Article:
F o M = ε c - ε 1 ε 1 w 2

Where ε c and ε 1 are the composite and polymer matrix dielectric permittivity, respectively. For comparison, several examples of PDMS composites with different fillers have been taken from the literature (see Table 1). In all cases, the values selected correspond to the lowest amount of filler with the highest permittivity enhancement possible, that is, the composite sample with filler concentration below the percolation threshold. As it can be observed, the FoM for our composites containing FGS is 1 or even 2 orders of magnitude higher than the rest of the cases. The impact of the FGS on broadband dielectric permittivity is very high compared to the low weight fraction used.

Table 1 FoM calculated for several types of high dielectric constant filler/silicone composites

Mechanical behaviour

The influence of the carbon-based nanoparticles on the mechanical properties is shown in Table 2. The addition of either CNTs or FGS resulted in a slight decrease of the elongation at break values although a good stretchability was retained. Both types of carbon-based nanoparticles also produced a slight increment in the stiffness of the composites, being this effect more pronounced for samples with FGS, which is also an indication of improved adhesion between FGS and the polymer matrix. Several studies in literature focusing on the mechanical properties of graphene-filled polymer nanocomposites also revealed an increase in modulus as a function of loading fractions, being the larger improvements in elastomeric matrices due to their lower intrinsic modulus as recently pointed out in several reviews about graphene/polymer nanocomposites [16, 17]. The results here presented agree with a comparative study of both FGS and CNT in an epoxy resin carried out by Rafiee et al. [18]. These authors also showed greater improvements for FGS than for CNT/polymer systems and suggested that the reason for this enhanced adhesion could be the wrinkled topology of thermally expanded graphene, mainly caused by the defects produced either during graphite oxidation or graphite oxide thermal exfoliation. This nanoscale roughness together with the high specific surface area and the two-dimensional geometry could result in improved mechanical interlocking and adhesion with polymeric chains [18, 19].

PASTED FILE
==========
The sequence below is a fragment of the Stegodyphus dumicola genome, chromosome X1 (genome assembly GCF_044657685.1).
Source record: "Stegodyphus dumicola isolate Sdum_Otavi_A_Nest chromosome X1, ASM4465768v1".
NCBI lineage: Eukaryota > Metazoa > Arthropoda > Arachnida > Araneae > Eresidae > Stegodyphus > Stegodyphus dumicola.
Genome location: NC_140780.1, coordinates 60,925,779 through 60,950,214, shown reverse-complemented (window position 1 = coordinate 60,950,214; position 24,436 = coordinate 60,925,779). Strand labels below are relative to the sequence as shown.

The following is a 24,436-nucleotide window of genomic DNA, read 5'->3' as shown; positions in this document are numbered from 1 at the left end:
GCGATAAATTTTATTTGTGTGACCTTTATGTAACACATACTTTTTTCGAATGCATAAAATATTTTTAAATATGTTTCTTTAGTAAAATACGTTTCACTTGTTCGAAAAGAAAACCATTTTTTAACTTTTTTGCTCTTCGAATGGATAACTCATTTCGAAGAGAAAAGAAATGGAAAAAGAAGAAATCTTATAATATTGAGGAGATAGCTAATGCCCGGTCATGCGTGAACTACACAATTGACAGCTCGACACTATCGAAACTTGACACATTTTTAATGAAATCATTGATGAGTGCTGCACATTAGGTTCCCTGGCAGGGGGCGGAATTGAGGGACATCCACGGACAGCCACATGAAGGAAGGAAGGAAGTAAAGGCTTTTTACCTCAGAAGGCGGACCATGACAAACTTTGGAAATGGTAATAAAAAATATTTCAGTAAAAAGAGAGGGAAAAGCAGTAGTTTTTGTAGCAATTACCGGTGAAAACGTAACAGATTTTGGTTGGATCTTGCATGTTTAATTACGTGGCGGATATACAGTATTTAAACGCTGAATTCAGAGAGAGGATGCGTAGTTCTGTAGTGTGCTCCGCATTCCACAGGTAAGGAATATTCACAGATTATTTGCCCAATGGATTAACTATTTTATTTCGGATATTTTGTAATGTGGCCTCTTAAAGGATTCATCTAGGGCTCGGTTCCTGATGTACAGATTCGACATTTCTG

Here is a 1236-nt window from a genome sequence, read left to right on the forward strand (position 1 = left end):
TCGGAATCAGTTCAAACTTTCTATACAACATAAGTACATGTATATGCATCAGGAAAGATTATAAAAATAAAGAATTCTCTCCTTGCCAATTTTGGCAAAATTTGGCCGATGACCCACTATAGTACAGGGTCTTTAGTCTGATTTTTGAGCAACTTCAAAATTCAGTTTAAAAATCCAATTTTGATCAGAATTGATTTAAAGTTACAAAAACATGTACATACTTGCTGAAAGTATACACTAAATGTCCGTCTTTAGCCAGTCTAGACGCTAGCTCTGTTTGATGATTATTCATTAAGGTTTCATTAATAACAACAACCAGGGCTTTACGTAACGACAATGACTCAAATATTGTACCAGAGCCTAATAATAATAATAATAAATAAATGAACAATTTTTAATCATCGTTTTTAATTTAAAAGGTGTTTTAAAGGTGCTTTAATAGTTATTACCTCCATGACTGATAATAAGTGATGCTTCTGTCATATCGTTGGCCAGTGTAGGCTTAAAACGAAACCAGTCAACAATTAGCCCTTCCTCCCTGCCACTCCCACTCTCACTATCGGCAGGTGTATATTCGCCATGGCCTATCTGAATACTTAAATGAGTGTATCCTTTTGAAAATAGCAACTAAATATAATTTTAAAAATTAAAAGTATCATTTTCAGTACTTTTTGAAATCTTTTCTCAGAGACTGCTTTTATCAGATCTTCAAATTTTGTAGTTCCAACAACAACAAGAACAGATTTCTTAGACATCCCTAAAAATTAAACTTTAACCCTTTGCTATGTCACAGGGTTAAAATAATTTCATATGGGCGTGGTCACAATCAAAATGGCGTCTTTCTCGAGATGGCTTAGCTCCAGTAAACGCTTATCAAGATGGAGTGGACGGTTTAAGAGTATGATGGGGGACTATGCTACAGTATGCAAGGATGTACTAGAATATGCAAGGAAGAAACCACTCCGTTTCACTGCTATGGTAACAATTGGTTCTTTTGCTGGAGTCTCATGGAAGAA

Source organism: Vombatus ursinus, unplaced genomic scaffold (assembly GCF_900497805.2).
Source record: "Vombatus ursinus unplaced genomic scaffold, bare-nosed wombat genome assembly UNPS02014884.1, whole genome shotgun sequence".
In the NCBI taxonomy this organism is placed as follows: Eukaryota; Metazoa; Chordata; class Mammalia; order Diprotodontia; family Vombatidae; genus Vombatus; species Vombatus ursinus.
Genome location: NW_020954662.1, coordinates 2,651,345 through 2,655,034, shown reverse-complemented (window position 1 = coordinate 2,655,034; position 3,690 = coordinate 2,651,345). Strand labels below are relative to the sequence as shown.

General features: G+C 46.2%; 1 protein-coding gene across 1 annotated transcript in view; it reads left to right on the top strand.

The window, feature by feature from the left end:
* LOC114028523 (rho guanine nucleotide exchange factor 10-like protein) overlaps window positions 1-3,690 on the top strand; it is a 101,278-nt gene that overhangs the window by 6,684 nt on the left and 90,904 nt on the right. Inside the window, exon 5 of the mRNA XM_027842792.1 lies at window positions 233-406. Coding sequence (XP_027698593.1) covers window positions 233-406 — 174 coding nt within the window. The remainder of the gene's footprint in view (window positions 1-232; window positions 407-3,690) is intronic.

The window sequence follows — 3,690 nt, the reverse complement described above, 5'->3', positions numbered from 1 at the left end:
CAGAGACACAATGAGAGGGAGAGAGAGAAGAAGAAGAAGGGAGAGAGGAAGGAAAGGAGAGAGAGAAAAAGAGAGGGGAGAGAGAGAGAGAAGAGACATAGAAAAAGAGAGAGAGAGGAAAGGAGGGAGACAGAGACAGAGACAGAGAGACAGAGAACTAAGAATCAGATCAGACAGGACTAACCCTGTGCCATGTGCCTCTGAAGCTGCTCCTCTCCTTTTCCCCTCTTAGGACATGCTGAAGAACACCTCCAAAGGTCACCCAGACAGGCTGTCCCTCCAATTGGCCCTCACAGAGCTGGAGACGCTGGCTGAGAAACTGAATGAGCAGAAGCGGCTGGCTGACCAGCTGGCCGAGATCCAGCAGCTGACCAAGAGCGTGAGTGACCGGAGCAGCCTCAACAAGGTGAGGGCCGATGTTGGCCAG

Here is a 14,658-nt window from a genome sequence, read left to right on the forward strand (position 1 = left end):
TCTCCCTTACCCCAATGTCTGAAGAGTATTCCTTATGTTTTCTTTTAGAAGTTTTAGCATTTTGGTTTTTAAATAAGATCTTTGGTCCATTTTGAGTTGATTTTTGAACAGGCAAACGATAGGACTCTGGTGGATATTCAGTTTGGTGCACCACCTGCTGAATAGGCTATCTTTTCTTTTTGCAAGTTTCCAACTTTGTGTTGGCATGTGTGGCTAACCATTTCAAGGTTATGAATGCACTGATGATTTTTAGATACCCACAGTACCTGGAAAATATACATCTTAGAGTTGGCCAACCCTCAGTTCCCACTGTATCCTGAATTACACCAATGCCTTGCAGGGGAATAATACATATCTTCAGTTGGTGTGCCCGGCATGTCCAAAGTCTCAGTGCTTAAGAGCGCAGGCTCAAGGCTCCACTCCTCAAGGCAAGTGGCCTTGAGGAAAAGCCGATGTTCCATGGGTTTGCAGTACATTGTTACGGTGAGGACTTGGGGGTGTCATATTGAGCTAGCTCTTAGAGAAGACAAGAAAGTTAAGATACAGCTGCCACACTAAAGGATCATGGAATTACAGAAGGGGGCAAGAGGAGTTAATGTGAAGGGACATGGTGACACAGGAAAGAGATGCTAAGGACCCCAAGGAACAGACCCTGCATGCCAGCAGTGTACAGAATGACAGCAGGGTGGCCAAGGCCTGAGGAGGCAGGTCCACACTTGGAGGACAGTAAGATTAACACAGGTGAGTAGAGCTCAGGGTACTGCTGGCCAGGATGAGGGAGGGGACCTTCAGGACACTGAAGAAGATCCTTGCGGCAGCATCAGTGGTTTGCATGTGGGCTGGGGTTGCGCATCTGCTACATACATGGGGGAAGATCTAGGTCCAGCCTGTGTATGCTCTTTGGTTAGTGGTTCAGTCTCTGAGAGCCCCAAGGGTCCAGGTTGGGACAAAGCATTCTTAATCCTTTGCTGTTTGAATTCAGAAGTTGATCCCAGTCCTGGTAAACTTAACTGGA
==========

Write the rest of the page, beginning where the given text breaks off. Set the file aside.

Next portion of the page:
Table 2 Stress at several strains and elongation at break for silicone and its composites


The electrical properties of CNT and FGS fillers on a silicone elastomeric matrix were studied for their possible enhancing effect on the material dielectric response. The increase on the dielectric permittivity depended on the filler content and frequency; although, FGS had a larger effect on the dielectric permittivity without significantly altering the tg (δ) value. An increase in the permittivity value, about 10 times higher than that of PDMS, was obtained at low frequency for composites with 2.0 wt.% of FGS. The presence of functional groups on the graphenes' surface and their homogenous dispersion throughout the polymer matrix was effective enough to modify the dielectric characteristics of the interface, increasing the dielectric permittivity value without the introduction of loss mechanisms. The addition of both filler nanoparticles caused a slight increment in the elastic modulus at different strains, being this fact more evident for composites containing FGS. The wrinkled morphology and the high specific surface area of the FGS employed resulted in improved adhesion with the polymeric chains. A slight decrease of elongation at break values was observed for both types of composites although good stretchability was retained.

The homogeneous FGS/silicone nanocomposites prepared in this study display desirable mechanical and dielectric properties, indicating potential applications in the electronic industry.